Considering an acupuncture therapy for mdx and the results found here, acupuncture associated or not with SHED cells seems to increase dystrophin production and prevent the disease progression, being revealed as an alternative treatment for this untreated disease. An improvement in dystrophin expression was also observed in SHED/false acupoint suggesting the influence of cells in the treatment. Moreover, CPK decrease was observed in all treatments, but only SHED/true acupoint treatment was able to improve force, an important clinical parameter to DMD patients. In this work we can infer that acupuncture associated with SHED has a beneficial effect in muscle force as well as dystrophin expression and CPK decrease.
The use of acupuncture associated with SHED therapy appears to have a benefic effect in reducing disease progression in mdx mice and so far open new perspectives and opportunities to DMD treatment or could, at least, improve the quality of patient’s life.
Conflict of Interests
The authors declare that there is no conflict of interests regarding the publication of this paper.
Greyson Vitor Zanatta Esper and Graciela Conceição Pignatari contributed equally and are both first authors and the same to Patricia Cristina Baleeiro Beltrão-Braga and Maria Angelica Miglino, who are both last authors.
The authors are thankful to the Institute for Energy and Nuclear Research for the support regarding the obtaining of animals specially Maria Neide F. Mascarenhas, Cecília S. Ferreira, and Ismária S. Reis. They are also thankful to the Department of Surgery, Anatomy of Wild and Domestic Animals Service and National Council of Technological and Scientific Development (CNPq), and Sao Paulo Research Foundation (FAPESP) for the financial support.
D. Verhaert, K. Richards, J. A. Rafael-Fortney, and S. V. Raman, “Cardiac involvement in patients with muscular dystrophies: magnetic resonance imaging phenotype and genotypic considerations,” Circulation: Cardiovascular Imaging, vol. 4, no. 1, pp. 67–76, 2011.View at: Publisher Site | Google Scholar
R. González-Ramírez, S. L. Morales-Lázaro, V. Tapia-Ramírez, D. Mornet, and B. Cisneros, “Nuclear and nuclear envelope localization of dystrophin Dp71 and dystrophin-associated proteins (DAPs) in the C2C12 muscle cells: DAPs nuclear localization is modulated during myogenesis,” Journal of Cellular Biochemistry, vol. 105, no. 3, pp. 735–745, 2008.View at: Publisher Site | Google Scholar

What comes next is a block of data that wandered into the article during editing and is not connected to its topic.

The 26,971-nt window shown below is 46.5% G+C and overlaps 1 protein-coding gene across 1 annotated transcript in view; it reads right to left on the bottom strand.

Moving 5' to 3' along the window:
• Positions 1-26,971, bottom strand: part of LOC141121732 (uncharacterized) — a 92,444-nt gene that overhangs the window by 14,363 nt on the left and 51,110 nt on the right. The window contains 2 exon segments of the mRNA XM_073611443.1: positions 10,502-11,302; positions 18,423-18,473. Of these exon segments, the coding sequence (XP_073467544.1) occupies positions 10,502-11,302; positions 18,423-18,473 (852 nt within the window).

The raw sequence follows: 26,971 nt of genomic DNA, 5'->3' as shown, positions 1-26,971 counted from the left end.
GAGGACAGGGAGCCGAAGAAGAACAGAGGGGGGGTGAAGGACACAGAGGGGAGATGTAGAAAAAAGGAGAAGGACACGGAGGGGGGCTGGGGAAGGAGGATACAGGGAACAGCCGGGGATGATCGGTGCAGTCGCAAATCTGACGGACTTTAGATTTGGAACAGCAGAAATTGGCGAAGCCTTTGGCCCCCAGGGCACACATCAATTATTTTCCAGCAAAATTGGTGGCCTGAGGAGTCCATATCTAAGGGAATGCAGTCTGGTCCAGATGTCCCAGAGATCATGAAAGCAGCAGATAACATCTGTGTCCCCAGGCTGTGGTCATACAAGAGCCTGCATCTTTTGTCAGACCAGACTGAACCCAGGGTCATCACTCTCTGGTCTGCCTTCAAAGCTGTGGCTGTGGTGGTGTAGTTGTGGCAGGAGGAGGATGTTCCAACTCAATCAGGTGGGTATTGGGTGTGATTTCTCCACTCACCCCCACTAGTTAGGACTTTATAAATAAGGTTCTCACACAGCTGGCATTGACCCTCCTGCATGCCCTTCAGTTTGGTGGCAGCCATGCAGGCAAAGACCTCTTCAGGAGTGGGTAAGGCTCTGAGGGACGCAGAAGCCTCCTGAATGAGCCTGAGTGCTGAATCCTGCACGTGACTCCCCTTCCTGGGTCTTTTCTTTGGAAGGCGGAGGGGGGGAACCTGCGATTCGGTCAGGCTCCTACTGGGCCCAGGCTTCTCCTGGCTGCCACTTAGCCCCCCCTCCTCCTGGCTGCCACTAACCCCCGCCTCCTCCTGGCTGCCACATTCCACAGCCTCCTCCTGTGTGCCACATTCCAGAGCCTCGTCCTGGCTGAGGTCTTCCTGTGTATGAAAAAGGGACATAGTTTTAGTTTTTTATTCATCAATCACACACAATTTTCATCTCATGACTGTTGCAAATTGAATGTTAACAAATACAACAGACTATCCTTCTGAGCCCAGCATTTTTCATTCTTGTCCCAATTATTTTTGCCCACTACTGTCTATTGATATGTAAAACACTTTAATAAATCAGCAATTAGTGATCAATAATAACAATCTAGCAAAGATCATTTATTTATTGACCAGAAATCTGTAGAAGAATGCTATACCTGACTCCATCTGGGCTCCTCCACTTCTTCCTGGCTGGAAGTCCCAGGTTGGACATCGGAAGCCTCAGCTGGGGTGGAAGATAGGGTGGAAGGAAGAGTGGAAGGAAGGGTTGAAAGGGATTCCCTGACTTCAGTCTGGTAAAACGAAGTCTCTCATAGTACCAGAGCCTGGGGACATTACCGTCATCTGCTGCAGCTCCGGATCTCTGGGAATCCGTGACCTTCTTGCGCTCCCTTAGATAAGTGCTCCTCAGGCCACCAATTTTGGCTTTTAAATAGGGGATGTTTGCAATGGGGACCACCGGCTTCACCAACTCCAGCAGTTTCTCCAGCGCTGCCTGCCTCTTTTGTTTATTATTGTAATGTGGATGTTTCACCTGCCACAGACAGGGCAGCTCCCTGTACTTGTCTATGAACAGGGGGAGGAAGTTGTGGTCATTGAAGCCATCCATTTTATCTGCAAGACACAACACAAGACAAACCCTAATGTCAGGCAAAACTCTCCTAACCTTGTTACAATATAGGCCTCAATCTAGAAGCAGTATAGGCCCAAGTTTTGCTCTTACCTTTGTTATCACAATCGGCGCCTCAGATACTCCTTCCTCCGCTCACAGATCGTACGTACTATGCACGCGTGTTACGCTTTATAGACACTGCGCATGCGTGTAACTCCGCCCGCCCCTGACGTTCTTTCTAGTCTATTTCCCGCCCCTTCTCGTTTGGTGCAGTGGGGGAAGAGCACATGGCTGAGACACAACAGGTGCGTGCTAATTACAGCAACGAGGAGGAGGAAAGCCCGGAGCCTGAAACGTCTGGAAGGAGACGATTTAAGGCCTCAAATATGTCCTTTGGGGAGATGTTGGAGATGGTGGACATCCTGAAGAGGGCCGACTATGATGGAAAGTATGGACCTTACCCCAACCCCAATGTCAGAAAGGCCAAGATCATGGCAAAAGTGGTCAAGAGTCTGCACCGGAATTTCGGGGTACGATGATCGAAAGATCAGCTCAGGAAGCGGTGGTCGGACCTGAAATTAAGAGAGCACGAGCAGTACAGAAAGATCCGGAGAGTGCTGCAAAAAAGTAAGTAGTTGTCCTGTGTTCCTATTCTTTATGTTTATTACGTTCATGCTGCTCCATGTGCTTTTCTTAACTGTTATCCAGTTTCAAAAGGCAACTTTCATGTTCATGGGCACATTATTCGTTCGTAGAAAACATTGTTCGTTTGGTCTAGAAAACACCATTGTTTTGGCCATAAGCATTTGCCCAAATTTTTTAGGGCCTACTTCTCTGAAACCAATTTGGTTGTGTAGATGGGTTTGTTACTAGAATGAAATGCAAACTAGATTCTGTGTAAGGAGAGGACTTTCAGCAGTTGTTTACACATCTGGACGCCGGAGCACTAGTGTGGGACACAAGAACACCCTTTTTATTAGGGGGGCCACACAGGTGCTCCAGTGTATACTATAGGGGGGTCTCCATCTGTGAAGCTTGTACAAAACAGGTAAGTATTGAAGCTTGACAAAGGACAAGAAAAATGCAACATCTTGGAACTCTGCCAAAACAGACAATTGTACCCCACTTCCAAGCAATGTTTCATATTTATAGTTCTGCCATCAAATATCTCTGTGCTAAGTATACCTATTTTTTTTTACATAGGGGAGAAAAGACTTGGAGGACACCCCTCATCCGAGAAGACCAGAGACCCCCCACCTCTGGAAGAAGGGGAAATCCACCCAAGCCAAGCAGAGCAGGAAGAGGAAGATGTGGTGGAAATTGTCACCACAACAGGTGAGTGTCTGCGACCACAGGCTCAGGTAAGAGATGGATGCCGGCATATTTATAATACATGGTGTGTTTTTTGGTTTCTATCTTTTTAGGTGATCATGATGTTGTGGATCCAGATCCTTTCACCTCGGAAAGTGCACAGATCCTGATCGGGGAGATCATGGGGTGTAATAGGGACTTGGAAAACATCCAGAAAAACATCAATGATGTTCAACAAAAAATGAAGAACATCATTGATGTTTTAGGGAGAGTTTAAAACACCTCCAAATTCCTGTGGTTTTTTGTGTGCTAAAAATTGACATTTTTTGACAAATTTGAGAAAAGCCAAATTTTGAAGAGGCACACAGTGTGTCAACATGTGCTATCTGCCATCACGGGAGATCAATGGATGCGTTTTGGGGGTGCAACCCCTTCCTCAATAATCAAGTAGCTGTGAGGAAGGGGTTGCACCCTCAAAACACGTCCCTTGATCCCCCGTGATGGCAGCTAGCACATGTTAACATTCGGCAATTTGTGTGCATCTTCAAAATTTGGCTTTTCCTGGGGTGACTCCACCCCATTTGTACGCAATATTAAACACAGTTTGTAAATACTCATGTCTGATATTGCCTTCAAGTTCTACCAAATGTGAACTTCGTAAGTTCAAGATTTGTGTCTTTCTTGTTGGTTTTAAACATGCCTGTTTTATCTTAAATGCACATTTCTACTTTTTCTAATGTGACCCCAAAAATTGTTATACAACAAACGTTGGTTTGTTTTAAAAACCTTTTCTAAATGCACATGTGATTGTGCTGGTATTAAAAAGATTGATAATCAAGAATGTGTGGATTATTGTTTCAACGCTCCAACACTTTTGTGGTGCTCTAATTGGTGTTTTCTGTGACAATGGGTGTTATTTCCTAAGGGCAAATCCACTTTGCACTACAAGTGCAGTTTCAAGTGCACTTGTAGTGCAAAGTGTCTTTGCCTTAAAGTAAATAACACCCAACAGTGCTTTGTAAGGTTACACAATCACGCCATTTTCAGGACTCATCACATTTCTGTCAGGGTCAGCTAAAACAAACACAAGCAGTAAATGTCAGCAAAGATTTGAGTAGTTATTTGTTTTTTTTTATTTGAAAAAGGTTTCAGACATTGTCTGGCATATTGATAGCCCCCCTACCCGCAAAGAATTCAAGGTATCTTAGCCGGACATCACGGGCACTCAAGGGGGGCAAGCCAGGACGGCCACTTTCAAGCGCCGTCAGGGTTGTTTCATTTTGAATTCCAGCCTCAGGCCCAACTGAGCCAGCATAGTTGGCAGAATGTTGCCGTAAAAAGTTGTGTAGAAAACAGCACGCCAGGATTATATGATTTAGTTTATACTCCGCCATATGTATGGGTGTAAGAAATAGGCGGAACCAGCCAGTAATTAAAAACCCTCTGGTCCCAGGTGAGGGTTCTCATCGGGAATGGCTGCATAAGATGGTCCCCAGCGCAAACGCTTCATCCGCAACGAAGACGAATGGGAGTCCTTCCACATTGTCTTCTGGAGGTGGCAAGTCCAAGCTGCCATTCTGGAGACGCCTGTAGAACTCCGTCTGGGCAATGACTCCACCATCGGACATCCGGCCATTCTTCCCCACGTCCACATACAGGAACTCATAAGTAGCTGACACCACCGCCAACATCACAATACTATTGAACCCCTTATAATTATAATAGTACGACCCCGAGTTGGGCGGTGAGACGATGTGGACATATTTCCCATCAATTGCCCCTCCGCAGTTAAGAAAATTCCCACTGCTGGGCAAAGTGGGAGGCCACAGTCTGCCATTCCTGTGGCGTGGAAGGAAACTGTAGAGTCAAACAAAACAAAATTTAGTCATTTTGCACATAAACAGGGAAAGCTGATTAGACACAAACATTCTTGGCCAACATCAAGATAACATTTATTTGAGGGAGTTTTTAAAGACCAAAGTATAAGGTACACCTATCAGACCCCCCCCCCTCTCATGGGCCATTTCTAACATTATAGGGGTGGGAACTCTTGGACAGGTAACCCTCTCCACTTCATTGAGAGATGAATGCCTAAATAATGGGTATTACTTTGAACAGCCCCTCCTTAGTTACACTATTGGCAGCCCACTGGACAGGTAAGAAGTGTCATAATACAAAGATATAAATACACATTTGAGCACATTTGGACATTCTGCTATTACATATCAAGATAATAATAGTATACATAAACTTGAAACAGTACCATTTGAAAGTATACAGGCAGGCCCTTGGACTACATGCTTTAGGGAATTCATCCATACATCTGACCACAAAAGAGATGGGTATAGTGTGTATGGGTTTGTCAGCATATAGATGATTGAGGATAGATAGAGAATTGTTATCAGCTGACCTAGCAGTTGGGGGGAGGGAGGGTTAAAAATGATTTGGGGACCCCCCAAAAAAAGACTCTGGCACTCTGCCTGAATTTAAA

M. Vainzof, L. U. Yamamoto, P. M. Kossugue et al., “Animal models help to decipher human neuromuscular disorders,” Neuroscience, vol. 13, pp. 18–20, 2005.View at: Google Scholar
M. F. Phillips and R. Quinlivan, “Calcium antagonists for Duchenne muscular dystrophy,” Cochrane Database of Systematic Reviews, no. 4, Article ID CD004571, 2008.View at: Google Scholar
M. Noviello, F. S. Tedesco, A. Bondanza et al., “Inflammation converts human mesoangioblasts into targets of alloreactive immune responses: implications for allogeneic cell therapy of DMD,” Molecular Therapy, vol. 22, no. 7, pp. 1342–1352, 2014.View at: Google Scholar
Q. L. Lu, G. E. Morris, S. D. Wilton et al., “Massive idiosyncratic exon skipping corrects the nonsense mutation in dystrophic mouse muscle and produces functional revertant fibers by clonal expansion,” The Journal of Cell Biology, vol. 148, no. 5, pp. 985–996, 2000.View at: Publisher Site | Google Scholar
M. Roemeling-van Rhijn, M. Khairoun, S. S. Korevaar et al., “Human bone marrow- and adipose tissue-derived mesenchymal stromal cells are immunosuppressive in vitro and in a humanized allograft rejection model,” Journal of Stem Cell Research & Therapy, vol. 6, no. 1, Article ID 20780, 2013.View at: Publisher Site | Google Scholar
D. C. Choi, J. Y. Lee, Y. J. Moon, S. W. Kim, T. H. Oh, and T. Y. Yune, “Acupuncture-mediated inhibition of inflammation facilitates significant functional recovery after spinal cordinjury,” Neurobiology of Disease, vol. 39, no. 3, pp. 272–282, 2010.View at: Google Scholar
Y. Jiang, K. K. Kwong, and J. Liu, “Acupuncture in the treatment of Parkinson's disease,” The North American Journal of Medicine and Science, vol. 2, pp. 32–34, 2009.View at: Google Scholar
C.-Y. Chen, C.-N. Lin, R.-S. Chern, Y.-C. Tsai, Y.-H. Chang, and C.-H. Chien, “Neuronal activity stimulated by liquid substrates injection at zusanli (ST36) acupoint: the possible mechanism of aquapuncture,” Evidence-Based Complementary and Alternative Medicine, vol. 2014, Article ID 627342, 7 pages, 2014.View at: Publisher Site | Google Scholar
C. H. J. da Pinheiro, J. C. F. de Queiroz, L. Guimarães-Ferreira et al., “Local injections of adipose-derived mesenchymal stem cells modulate inflammation and increase angiogenesis ameliorating the dystrophic phenotype in dystrophin-deficient skeletal muscle,” Stem Cell Reviews and Reports, vol. 8, no. 2, pp. 363–374, 2012.View at: Publisher Site | Google Scholar
R. Burdi, J.-F. Rolland, B. Fraysse et al., “Multiple pathological events in exercised dystrophic mdx mice are targeted by pentoxifylline: outcome of a large array of in vivo and ex vivo tests,” Journal of Applied Physiology, vol. 106, no. 4, pp. 1311–1324, 2009.View at: Publisher Site | Google Scholar
W. E. Hoffmann and P. F. Solter, “Diagnostic enzymology of domestic animals,” in Clinical Biochemistry of Domestic Animals, J. Kaneko, Ed., chapter 12, pp. 351–378, Academic Press, San Diego, Calif, USA, 4th edition, 1989.View at: Google Scholar
C. Zhang, H.-Y. Feng, S.-L. Huang et al., “Therapy of Duchenne muscular dystrophy with umbilical cord blood stem cell transplantation,” Chinese Journal of Medical Genetics, vol. 22, no. 4, pp. 399–405, 2005.View at: Google Scholar
R. Kayali, J.-M. Ku, G. Khitrov, M. E. Jung, O. Prikhodko, and C. Bertoni, “Read-through compound 13 restores dystrophin expression and improves muscle function in the MDX mouse model for duchenne muscular dystrophy,” Human Molecular Genetics, vol. 21, no. 18, pp. 4007–4020, 2012.View at: Publisher Site | Google Scholar